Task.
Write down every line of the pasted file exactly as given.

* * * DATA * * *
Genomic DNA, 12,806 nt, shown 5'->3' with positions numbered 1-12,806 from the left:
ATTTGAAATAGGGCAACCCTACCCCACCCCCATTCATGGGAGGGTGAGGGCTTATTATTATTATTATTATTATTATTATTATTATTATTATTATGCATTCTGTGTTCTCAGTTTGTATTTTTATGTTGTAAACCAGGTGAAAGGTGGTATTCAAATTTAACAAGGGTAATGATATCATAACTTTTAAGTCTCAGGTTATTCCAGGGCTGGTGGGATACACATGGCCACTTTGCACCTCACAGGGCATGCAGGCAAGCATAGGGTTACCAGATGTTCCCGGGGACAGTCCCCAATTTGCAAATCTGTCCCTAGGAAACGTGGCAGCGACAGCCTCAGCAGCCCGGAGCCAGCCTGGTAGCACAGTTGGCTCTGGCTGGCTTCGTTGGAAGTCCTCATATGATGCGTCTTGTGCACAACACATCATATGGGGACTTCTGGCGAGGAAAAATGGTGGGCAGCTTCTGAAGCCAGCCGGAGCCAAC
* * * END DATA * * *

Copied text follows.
Genomic DNA, 12,806 nt, shown 5'->3' with positions numbered 1-12,806 from the left:
ATTTGAAATAGGGCAACCCTACCCCACCCCCATTCATGGGAGGGTGAGGGCTTATTATTATTATTATTATTATTATTATTATTATTATTATTATGCATTCTGTGTTCTCAGTTTGTATTTTTATGTTGTAAACCAGGTGAAAGGTGGTATTCAAATTTAACAAGGGTAATGATATCATAACTTTTAAGTCTCAGGTTATTCCAGGGCTGGTGGGATACACATGGCCACTTTGCACCTCACAGGGCATGCAGGCAAGCATAGGGTTACCAGATGTTCCCGGGGACAGTCCCCAATTTGCAAATCTGTCCCTAGGAAACGTGGCAGCGACAGCCTCAGCAGCCCGGAGCCAGCCTGGTAGCACAGTTGGCTCTGGCTGGCTTCGTTGGAAGTCCTCATATGATGCGTCTTGTGCACAACACATCATATGGGGACTTCTGGCGAGGAAAAATGGTGGGCAGCTTCTGAAGCCAGCCGGAGCCAAC